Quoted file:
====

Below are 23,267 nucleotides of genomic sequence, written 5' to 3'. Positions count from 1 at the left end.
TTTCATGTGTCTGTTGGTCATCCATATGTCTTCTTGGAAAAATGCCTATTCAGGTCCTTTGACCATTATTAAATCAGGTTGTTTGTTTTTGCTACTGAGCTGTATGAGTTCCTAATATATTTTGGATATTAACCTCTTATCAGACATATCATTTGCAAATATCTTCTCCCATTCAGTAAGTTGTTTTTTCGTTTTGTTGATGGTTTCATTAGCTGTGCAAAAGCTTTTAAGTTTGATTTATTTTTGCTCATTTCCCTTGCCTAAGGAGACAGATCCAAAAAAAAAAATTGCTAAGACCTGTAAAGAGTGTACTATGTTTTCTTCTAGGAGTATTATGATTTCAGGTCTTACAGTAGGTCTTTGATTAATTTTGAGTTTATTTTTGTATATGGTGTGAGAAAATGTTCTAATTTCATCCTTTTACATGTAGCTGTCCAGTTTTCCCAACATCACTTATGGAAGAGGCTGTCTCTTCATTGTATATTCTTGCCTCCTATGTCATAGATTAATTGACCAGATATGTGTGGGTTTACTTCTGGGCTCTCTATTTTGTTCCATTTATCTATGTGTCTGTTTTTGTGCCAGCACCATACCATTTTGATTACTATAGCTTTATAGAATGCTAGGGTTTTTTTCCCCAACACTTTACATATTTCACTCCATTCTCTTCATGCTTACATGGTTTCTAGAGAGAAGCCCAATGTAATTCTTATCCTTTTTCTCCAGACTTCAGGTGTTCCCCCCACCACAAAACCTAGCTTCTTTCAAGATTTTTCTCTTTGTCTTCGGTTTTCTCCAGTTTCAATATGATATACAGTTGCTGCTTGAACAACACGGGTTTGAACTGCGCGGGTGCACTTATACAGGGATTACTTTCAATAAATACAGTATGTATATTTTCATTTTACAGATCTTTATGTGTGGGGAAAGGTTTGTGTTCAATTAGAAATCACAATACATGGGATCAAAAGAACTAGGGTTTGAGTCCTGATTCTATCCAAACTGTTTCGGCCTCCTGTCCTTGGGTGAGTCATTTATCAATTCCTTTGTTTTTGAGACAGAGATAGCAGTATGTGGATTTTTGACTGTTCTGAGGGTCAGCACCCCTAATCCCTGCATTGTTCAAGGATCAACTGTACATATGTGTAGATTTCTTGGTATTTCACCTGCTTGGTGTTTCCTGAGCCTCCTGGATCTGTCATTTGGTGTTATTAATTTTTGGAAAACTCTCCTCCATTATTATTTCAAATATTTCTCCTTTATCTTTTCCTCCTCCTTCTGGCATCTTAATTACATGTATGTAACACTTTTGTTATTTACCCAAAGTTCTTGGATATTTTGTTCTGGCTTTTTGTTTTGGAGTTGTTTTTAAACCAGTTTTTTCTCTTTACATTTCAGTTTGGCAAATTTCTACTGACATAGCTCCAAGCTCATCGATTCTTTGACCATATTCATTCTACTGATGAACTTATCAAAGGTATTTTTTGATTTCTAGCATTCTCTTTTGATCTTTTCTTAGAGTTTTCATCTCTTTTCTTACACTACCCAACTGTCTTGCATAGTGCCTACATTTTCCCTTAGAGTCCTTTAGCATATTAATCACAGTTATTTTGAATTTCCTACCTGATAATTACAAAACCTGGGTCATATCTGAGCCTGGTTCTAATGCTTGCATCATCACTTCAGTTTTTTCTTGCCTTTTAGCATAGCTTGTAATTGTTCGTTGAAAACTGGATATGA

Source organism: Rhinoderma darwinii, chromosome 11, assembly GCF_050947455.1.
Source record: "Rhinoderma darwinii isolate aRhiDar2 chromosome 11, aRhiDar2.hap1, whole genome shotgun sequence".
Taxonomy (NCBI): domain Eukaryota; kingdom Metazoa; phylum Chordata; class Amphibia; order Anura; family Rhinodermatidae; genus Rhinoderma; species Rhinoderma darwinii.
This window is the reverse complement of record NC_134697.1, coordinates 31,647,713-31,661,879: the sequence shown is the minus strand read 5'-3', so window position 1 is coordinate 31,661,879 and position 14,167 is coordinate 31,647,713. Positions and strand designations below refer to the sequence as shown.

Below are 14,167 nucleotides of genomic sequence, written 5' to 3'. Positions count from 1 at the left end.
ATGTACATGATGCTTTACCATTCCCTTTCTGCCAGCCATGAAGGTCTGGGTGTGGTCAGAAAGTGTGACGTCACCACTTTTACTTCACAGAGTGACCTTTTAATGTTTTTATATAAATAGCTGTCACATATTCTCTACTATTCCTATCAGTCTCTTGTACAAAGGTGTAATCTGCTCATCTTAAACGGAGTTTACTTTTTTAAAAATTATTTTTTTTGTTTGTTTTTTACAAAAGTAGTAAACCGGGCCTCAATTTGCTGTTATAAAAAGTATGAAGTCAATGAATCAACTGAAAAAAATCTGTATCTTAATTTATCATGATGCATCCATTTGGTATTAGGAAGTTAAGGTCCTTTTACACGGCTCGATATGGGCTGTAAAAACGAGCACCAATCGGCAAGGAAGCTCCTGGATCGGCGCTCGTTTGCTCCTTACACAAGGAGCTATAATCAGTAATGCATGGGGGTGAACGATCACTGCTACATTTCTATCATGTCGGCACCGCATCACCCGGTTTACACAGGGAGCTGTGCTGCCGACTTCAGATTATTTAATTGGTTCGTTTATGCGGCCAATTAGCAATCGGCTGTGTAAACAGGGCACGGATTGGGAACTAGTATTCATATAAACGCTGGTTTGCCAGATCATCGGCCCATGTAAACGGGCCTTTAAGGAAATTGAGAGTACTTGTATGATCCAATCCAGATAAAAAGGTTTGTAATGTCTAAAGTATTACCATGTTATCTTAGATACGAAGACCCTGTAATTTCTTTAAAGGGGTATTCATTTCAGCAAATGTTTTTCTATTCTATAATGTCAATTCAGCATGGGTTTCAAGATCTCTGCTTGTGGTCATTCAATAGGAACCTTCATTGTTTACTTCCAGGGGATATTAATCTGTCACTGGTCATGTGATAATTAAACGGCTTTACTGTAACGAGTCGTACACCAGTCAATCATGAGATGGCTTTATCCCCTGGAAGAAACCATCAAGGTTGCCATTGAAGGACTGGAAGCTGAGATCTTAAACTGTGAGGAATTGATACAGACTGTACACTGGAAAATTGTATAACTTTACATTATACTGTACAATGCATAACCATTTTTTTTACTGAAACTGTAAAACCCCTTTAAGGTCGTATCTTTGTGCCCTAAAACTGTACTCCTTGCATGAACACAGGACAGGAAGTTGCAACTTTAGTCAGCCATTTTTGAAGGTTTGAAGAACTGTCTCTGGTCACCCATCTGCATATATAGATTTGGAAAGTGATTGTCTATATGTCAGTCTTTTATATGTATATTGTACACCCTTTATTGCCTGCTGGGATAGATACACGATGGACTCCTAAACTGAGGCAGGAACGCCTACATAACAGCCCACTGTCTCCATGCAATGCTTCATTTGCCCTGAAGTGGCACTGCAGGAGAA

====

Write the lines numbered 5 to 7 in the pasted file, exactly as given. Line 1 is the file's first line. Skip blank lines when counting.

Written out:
Taxonomy (NCBI): domain Eukaryota; kingdom Metazoa; phylum Chordata; class Amphibia; order Anura; family Rhinodermatidae; genus Rhinoderma; species Rhinoderma darwinii.
This window is the reverse complement of record NC_134697.1, coordinates 31,647,713-31,661,879: the sequence shown is the minus strand read 5'-3', so window position 1 is coordinate 31,661,879 and position 14,167 is coordinate 31,647,713. Positions and strand designations below refer to the sequence as shown.

Below are 14,167 nucleotides of genomic sequence, written 5' to 3'. Positions count from 1 at the left end.